Only recently did I become aware that there is a local politician in Mumbai named Raj Thackeray and that he has been inciting people to violence to stop non-Marathi speaking people from migrating to Mumbai. The man, in my considered opinion, is a certifiable idiot and an evil one at that. But then there is nothing particularly remarkable in Raj Thackeray’s quest for votes through divisive politics. The British quite successfully implemented it and ever since political independence, politicians across the spectrum have been dividing India along regional, caste, and religious categories. Mohandas Karamchand Gandhi, instead of erasing caste distinctions, even went so far as to name a significant portion of Indians as “harijan” or “children of god” — thus implicitly, according to his adopted Abrahamic theology, categorized the rest as “children of satan.” The present Italian Gandhi continues that fine tradition and implements policies that discriminate against people that do not subscribe to some Abrahamic sky-god. I wonder if Raj Thackeray is going to be invited to join the Congress Party, seeing that he is a master of divide and rule?
I have previously observed here that India has what I call a “cargo cult democracy.” In India’s neighborhood that is not a distinction. The entire Indian subcontinent suffers from that malady. The short version is that around here democracy as practiced is a simulation, a facsimile that should not be confused with the real thing that has something to do with informed choice based on differing perceptions of priorities that matter in the larger scheme of things.
Informed choice is not a matter that can be delegated to people who are not only not informed but for the most part cannot be informed even if you wanted to because the basic channels for information transmission are denied to them. Most of the electorate is illiterate to begin with and to add insult to injury, meaningful debate concerning the issues is entirely non-existent in the mass media. In the absence of substantial policy choices, it all boils down to names and faces. In every nook and cranny of the country, one comes face to face with huge billboards with the faces of people with names—never mind what they represent or what their accomplishments are.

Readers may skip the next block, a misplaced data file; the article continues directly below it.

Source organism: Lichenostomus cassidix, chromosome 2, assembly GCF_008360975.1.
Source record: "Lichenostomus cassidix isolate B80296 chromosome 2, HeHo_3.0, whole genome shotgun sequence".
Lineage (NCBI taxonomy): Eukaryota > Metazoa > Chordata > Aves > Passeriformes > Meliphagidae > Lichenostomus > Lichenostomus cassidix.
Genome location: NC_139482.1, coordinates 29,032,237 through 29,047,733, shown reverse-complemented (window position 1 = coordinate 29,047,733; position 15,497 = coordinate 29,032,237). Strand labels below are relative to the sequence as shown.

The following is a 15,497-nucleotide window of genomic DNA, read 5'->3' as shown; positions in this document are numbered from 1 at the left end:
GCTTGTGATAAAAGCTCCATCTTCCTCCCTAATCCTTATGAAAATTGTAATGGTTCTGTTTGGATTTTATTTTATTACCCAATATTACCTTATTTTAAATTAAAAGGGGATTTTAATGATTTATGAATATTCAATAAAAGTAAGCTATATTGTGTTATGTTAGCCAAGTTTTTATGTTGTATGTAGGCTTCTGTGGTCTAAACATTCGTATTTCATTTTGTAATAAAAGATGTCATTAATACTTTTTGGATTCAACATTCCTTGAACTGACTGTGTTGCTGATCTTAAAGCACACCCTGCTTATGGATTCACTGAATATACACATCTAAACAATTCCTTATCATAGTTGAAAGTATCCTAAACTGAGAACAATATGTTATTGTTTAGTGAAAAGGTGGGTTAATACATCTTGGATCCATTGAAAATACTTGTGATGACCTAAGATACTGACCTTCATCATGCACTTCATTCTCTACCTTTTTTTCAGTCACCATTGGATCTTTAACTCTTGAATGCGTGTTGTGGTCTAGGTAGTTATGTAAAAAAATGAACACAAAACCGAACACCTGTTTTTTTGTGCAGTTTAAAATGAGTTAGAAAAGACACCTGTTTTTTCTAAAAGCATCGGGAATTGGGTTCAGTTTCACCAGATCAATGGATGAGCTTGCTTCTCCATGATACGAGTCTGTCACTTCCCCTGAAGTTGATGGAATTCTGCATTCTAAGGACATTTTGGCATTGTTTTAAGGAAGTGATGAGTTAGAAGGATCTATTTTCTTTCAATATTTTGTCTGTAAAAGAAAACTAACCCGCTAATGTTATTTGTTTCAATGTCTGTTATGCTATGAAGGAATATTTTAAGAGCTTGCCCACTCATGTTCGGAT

India is the largest democracy in the world. Or so it is said. It must be because they have elections and what nots. Cargo cult democracy perhaps but democracy none the less.
So here’s the latest cargo-cultish news about Indian democracy. A man who has been a cook to the Nehru-Gandhi family for decades has been rewarded for his loyalty by the Nehru-Gandhi family — his son has been given a Congress ticket.
Character and culture determine destiny. Every time our great “democracy” throws up corrupt immoral shortsighted asinine “leaders” — which is happening with sickening regularity — it is important to remind ourselves that it is the “will of the people” expressed unambiguously through the political process. The nature of the leaders and their policies bear a direct relationship to the basic nature of the people. This is my theory and I continually seek facts to support an alternate not so cynical theory. So far I am unsuccessful.
I was reading Tarun Vijay question “Where is the Citizen?” in the Times of India (sorry) and saw the same idea — that we are culpable for the crimes that the politicians commit — repeated. Go read it. And forward a copy to the Prime Minister and to Dr Singh.
One is forced to the generalization that at the level of the individual it is all exogenous, while at the level of the society, it is all endogenous. Take the market, for instance. To an individual, price is something that is a given and whether he or she participates in the market or not, cannot change the price. Price is determined externally and is indifferent to the efforts of the individual. It arises from almost magically from the collective interactions of the individuals in the market. Price arises out of, and is a reflection of, “the collective will” of the people, so to speak. Prices are democratically determined in competitive markets. Which brings me to the other example of the generalization above: governance.